Below is the text of the written answers relating to Prime Minister’s Question Time from 13th December 1994.
Inward Investment, Chester
Mr Brandreth: To ask the Prime Minister what plans he has to visit the City of Chester to discuss inward investment.
The Prime Minister: I have no immediate plans to do so. However, I am aware of the success that Chester has enjoyed in recent years in attracting inward investment to the city.
Mr. Austin Mitchell: To ask the Prime Minister (1) how many Ministers there were in the Home Office in 1978; how many there are now; and to what extent the current responsibilities and work of the Department are different from those in 1978;
(2) how many Ministers there are in the Department of Trade and Industry; how many there were in the Department of Trade and Industry in 1978; and to what extent the current responsibilities and work of the Department are different from those at that date;
(3) how many Ministers there are in the Department of the Environment; how many were in the corresponding Department in 1978; and to what extent the work and responsibilities of that Department have changed since that date.
The Prime Minister: This is a matter of public record. The current details of ministerial responsibilities are contained in the Cabinet Office’s “List of Ministerial Responsibilities”, which is available in the Library of the House.
Dr. Wright: To ask the Prime Minister, pursuant to his answer of 2 December 1994, Official Report, column 923, if he will identify (a) the 15 people who have had an honour cancelled since 1979 and (b) the nature of the disrepute in each of these cases.
The Prime Minister: No. The names have been published in the London Gazette.
Sir Peter Tapsell: To ask the Prime Minister if he will list his official engagements for Tuesday 13 December.
Mr. Harry Greenway: To ask the Prime Minister if he will list his official engagements for Tuesday 13 December.
The Prime Minister: This morning I had meetings with ministerial colleagues and others. In addition to my duties in the House I shall be having further meetings later today.
Mr. Madden: To ask the Prime Minister if he will make a statement on the outcome of the Conference on Security and Co-operation in Europe with particular reference to Nagorno-Karabakh; what further action Her Majesty’s Government propose taking within the UN Security Council in relation to peacekeeping forces in Nagorno-Karabakh; and whether Her Majesty’s Government have been invited to participate in any way in relation to peacekeeping in Nagorno-Karabakh.
The Prime Minister: I refer the hon. Member to the statement I made last week, Official Report, 7 December 1994, columns 220-22. In relation to Nagorno-Karabakh, we welcome the outcome of the Conference on Security and Co-operation in Europe’s Budapest summit as a positive step towards a peaceful resolution of that tragic conflict.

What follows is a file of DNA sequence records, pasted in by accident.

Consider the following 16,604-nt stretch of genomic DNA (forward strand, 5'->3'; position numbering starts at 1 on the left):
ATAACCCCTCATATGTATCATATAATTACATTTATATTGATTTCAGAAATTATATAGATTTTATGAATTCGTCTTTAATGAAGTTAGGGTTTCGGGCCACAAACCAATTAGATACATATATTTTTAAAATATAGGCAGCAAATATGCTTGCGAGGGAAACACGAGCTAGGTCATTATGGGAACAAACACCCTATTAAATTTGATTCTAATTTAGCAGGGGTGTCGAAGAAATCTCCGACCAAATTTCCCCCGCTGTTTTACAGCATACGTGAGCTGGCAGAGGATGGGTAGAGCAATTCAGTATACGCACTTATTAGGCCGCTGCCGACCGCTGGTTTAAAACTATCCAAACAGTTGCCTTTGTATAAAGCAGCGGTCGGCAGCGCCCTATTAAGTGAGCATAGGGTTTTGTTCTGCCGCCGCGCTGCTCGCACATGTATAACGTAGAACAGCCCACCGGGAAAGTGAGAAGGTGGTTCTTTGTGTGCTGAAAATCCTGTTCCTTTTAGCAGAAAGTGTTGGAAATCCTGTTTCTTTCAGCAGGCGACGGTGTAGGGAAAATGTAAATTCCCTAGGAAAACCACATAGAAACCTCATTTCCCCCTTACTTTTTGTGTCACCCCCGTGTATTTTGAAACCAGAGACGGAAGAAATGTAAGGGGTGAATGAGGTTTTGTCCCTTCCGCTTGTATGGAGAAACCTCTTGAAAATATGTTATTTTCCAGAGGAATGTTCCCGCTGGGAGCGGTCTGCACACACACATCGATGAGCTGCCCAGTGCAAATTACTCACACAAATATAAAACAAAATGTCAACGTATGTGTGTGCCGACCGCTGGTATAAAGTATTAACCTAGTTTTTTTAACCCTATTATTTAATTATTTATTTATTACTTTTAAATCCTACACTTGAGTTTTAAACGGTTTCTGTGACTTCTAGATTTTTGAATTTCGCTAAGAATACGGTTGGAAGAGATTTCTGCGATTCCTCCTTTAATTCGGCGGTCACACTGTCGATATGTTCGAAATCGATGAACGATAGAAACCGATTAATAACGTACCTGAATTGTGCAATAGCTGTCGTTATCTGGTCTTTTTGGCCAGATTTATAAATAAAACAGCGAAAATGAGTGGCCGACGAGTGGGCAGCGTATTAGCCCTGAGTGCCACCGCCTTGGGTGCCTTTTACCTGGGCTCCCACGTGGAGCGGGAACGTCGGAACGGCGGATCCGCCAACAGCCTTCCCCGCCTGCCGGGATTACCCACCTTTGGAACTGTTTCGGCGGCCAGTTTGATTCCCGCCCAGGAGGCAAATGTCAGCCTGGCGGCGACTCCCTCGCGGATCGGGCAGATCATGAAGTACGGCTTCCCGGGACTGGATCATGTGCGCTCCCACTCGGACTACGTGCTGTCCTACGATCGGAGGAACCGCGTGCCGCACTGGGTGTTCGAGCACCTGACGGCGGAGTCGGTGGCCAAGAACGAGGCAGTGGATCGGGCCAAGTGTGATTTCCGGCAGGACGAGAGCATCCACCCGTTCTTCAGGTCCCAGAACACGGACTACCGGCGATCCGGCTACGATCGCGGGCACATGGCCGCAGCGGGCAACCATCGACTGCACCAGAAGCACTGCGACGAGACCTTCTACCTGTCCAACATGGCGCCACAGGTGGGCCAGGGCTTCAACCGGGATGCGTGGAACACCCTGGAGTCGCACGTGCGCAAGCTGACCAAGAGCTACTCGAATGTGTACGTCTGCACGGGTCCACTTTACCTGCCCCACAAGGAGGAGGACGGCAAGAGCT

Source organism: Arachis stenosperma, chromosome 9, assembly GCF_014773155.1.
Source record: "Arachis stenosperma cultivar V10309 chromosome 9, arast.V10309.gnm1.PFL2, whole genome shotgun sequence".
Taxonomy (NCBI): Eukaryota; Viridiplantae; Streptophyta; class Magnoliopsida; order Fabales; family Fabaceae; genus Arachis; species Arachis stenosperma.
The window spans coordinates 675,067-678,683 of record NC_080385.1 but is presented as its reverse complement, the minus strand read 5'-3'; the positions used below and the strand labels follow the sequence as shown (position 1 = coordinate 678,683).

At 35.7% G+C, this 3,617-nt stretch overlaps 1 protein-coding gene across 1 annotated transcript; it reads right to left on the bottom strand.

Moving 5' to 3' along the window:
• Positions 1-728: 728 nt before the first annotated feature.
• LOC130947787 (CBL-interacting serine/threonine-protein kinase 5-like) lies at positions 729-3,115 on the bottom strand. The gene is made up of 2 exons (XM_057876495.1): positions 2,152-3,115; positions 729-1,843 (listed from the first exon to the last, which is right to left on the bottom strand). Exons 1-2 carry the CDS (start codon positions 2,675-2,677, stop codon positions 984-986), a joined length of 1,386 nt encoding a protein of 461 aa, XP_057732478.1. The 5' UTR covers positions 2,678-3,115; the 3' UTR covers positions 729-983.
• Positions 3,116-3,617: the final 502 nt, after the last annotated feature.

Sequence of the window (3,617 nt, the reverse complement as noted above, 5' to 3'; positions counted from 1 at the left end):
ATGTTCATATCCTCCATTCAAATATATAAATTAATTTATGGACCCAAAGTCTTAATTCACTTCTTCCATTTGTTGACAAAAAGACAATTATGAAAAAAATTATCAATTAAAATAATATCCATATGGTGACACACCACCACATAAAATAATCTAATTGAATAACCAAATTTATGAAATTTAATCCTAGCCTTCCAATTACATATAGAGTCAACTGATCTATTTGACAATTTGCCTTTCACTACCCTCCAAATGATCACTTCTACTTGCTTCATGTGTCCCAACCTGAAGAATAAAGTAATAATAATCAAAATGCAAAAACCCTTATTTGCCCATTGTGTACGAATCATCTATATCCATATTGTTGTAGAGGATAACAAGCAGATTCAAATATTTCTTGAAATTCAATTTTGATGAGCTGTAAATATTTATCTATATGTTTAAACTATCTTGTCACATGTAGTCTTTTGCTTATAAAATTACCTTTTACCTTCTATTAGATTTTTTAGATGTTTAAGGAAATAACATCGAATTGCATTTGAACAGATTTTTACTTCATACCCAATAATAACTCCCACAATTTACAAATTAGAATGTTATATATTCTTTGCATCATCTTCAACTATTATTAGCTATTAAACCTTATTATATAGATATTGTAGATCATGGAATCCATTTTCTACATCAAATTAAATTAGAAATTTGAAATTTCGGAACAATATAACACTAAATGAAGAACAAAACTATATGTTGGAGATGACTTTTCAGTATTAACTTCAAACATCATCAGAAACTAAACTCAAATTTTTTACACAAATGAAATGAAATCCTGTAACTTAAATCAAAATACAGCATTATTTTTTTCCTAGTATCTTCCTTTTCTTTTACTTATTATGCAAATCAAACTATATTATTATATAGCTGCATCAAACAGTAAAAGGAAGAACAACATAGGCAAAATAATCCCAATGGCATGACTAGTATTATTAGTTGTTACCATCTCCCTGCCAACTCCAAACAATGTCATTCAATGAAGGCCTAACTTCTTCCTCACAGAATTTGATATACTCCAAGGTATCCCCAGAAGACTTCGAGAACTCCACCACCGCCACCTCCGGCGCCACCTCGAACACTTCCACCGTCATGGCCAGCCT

We will fully support the co-ordinated efforts of the CSCE Minsk group and the Russian Federation to work with the parties to the dispute in achieving a political agreement which will make it possible to establish a multinational peacekeeping operation. We will be ready to support appropriate action in the United Nations Security Council when that agreement has been reached.
We have undertaken to provide a small number of signals personnel for a possible CSCE monitoring mission in Nagorno-Karabakh. Any further contribution would have to be considered in the light of our other commitments, and of the conditions under which a peacekeeping operation was to be established.
Dr. Wright: To ask the Prime Minister what is the total number of ecclesiastical appointments for which he is responsible; and if he will list them.
The Prime Minister: I have already advised the hon. Member of the main categories of appointments, including church appointments, for which I am responsible. But the total number, including those appointments on which I advise Her Majesty the Queen, cannot be accurately calculated since I have discretion in some cases as to how many appointments I make; and in the case of church appointments, some vacancies fall casually and unpredictably to the Crown by virtue of the royal prerogative.
Mr. Milburn: To ask the Prime Minister which of the special advisers serving in his office during the last five years were subject to positive security vetting.
The Prime Minister: All special advisers are currently required to have positive vetting.